Mornings with Barney: The True Story of an Extraordinary Beagle
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"I enrolled Barney in obedience school. If I had known how being ‘bad’ would be part of his charm and would add to his success on camera, I might have given this more thought." — Dick Wolfsie
Television reporter Dick Wolfsie was walking out his front door on the way to the studio one wintry morning when he found a shivering beagle pup on his front steps. Dick placed the stray inside the house and was off to work. When he returned four hours later, his wife and young son were cleaning up what remained of the shredded couch, the living room curtains, and his wife’s favorite high heels.
The family would soon demand that Dick either take the dog to work with him each day or find the troublemaker a minimum security facility. So, off to the station they went. Ultimately this naughty pup nosed his way in front of the camera with Dick. Soon the dynamic duo would make TV history.
For ten years—more than 2,500 morning news shows—fans watched the renegade pooch chew, howl, and dig his way through every one of Dick’s reports. But he also burrowed his way into everybody’s heart, becoming a beloved media star. Mornings with Barney is a hoot from start to finish.
series Lost, or Without a Trace. Barney’s escapes came in two forms: your common garden variety that resulted in a neighborhood adventure for him and us, and those that occurred during the TV show, a departure that I had to deal with live, on the air. Those were scary. And they happened often. I sometimes wonder how my life, my career, would have been different if any of Barney’s escapes had been successful. I never thought Barney was running away from me, but his wanderlust motivated him to
he had been spotted, I’d head in that direction with a photo and a glimmer of hope. Nothing. Did people not know the difference between a beagle and a basset hound? Or did they think I didn’t? Many of the calls were about a beagle stray that lived downtown. I knew this was not Barney, but the little guy was quite a story himself. He had been living on the streets for several years, frequenting the back doors of local eateries. He was a survivor, a testimony to how a hound can make it on his own.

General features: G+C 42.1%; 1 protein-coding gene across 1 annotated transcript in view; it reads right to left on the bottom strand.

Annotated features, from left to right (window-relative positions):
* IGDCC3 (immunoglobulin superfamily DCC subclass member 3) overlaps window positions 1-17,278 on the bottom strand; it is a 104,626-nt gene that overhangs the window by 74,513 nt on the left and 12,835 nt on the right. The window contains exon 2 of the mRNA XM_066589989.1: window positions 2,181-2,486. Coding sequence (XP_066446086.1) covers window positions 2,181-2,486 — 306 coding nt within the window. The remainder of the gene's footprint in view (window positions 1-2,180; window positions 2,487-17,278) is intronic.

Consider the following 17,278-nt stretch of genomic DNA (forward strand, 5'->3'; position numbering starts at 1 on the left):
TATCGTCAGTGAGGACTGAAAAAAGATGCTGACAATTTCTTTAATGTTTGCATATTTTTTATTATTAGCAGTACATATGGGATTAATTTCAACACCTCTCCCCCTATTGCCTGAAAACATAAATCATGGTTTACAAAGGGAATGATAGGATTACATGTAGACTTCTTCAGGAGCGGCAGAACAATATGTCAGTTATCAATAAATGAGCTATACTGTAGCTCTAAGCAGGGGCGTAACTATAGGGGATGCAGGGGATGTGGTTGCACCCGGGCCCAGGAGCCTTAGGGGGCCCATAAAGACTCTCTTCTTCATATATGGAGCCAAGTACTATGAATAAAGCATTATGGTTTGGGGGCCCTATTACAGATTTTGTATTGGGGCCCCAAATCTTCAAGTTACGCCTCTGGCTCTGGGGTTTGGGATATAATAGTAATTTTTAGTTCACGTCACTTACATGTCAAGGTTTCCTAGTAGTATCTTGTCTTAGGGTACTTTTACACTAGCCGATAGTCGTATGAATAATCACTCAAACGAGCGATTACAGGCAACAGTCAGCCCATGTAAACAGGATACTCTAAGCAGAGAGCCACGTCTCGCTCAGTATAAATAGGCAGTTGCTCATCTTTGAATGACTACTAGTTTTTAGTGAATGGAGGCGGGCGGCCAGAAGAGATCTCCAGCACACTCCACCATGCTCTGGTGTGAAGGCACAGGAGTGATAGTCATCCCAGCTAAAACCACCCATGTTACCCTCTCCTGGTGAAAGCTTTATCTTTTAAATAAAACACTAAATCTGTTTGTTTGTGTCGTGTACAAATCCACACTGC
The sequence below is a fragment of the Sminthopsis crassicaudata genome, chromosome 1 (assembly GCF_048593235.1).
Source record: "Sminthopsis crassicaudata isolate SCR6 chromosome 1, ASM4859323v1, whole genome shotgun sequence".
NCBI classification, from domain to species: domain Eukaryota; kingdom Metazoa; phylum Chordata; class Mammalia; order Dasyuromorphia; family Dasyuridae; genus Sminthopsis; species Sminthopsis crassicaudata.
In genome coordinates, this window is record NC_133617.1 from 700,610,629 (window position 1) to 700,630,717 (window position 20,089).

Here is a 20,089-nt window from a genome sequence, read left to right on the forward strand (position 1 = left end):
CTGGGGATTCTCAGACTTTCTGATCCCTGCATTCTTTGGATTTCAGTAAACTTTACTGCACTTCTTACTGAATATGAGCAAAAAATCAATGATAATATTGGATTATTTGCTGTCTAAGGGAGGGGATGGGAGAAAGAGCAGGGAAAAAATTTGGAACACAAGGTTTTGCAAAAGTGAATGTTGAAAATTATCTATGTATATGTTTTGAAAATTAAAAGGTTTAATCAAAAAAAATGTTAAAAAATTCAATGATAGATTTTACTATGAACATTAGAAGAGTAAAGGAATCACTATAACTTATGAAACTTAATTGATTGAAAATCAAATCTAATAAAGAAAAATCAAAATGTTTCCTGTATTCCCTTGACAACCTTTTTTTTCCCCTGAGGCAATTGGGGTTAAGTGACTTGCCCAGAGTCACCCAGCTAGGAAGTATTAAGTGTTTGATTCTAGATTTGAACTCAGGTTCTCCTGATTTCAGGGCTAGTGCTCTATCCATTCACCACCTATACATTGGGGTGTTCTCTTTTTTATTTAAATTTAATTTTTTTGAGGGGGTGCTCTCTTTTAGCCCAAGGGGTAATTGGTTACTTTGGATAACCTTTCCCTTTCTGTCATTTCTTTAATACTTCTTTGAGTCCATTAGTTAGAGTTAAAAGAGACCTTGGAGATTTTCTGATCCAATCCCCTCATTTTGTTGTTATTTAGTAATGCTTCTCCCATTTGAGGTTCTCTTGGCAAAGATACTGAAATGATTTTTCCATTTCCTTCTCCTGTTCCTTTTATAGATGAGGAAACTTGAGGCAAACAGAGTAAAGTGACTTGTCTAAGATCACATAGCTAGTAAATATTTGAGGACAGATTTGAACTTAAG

inside. Lee was right. The next day in the supermarket, a procession of people in line to buy salt and snow shovels asked if Barney had survived his ordeal, and a few who had not seen him in later segments were a little concerned he had been lost in the drifting accumulations. Barney was not lost in the drifts, nor did his appearance—albeit requested by the boss himself—wind up making me a wealthier man. I never got more than a 4 percent annual raise the entire time I worked with Barney. This
coach wanted a little publicity for the team, which was on a winning tear and had one of the best pitchers in the state. I interviewed the coach in the first segment and then as the sun came up we decided to show the celebrated hurler in action. The first athlete struck out on three blinding fastballs. Barney was sitting on the bench enjoying the attention of the rest of the team. At the plate, the next batter swung wildly, squiggling a ball down the left infield foul line. Barney scampered off
championships and the pageant that selects the Fair Queen. Mary Ellen has a thing for the baby rabbits and exotic chickens. I look forward to the demolition derby and—I hate to admit this—baton twirling. There is clogging. I hate clogging. Then I see it at the fair. And I still hate it. For the almost 800,000 people each year who spend a day at the fair, this is more than a trip, it is a tradition. Grandparents love to share memories with their grandkids. But they won’t share their deep-fried